African-American Christian conservative Candace Owens hits back against ‘disgusting’ hate aimed toward her
Article By EEW Magazine // Politics
African-American Christian conservative, Candace Owens, is hitting back against the hatred she has received for being vocal about her conservative political views.
The 29-year-old, who spoke before the House Judiciary Committee on hate crimes and white nationalism, said, “When I announced that I was a conservative, I’d never seen anything more racist, more disgusting, more vitriolic, and more hate that’s come my way my entire life.”
Owens, the communications director of Turning Point USA, a conservative organization with chapters at high schools and colleges across the country, is also the founder of Blexit, an organization that encourages black people to leave the Democratic Party.
Though she has not always been conservative, she said the switch happened “when I became educated about the issues and stopped reacting emotionally, which is what the left wants us to do presumably when they hold up pictures of burning churches.”
On numerous occasions, the Stamford, Connecticut native has decried what she views as the Democratic Party’s parading of lightening rod social issues and racially divisive topics to keep the black vote, and maintain power.
“I began to examine the facts and look at some of the narratives they were spinning—for example in 2016 it was police brutality—and I realized that they are dissuading us against our own best interests,” she said. “And I wanted to have a more productive dialogue with the black community about the issues that are actually affecting us, and impacting us.”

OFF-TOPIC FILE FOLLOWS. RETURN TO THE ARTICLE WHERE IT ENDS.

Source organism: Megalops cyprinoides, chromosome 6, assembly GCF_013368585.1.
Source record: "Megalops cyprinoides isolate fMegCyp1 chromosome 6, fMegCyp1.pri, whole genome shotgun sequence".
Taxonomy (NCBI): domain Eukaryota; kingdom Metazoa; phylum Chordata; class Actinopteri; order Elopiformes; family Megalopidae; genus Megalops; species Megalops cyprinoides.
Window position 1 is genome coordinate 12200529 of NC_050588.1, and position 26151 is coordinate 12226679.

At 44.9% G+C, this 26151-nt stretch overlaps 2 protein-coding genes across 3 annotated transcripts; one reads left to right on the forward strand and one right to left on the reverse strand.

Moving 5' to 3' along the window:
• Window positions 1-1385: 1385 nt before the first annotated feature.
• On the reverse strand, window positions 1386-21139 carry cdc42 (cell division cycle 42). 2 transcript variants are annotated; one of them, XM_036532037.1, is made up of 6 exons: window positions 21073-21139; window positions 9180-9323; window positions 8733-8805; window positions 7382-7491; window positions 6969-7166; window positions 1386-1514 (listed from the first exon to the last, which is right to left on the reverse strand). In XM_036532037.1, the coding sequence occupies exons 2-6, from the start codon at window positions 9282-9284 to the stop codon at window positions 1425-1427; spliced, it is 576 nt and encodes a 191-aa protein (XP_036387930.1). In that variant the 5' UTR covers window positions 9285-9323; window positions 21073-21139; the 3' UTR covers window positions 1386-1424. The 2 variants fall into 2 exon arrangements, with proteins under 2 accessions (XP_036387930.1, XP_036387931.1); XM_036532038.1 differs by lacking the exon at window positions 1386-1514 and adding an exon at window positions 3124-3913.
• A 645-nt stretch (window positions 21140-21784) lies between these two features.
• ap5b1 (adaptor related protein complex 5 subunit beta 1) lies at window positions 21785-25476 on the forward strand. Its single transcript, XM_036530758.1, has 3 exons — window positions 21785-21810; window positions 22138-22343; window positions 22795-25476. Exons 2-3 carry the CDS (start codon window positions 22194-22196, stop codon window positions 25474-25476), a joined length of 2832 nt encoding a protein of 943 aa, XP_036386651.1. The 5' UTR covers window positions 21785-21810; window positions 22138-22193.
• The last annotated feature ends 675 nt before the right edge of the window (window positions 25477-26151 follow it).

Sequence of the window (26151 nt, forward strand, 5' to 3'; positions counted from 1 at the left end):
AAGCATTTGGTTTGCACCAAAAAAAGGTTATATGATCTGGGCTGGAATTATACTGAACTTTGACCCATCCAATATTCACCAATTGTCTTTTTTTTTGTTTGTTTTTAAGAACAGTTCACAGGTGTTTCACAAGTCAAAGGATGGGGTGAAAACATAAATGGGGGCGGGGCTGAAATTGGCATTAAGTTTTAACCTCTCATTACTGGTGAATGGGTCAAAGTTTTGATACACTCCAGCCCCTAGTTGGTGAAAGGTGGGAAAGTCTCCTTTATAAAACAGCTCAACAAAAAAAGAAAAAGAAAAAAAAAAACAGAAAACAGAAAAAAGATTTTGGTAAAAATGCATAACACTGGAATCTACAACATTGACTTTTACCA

Owens claims it was that shift in her ideology that made her a target for hate by the media and members of the Democratic Party.
“I’ve been referred to as an Uncle Tom, a bed wench—for those of you that don’t know, that means a slave that sleeps with the Master— a House N*gger, and these are all words that have been said over and over again about black conservatives when they have the audacity to think for themselves, and become educated about our history, and the myth of things like the ‘Southern Switch’ and the ‘Southern Strategy’, which never happened.”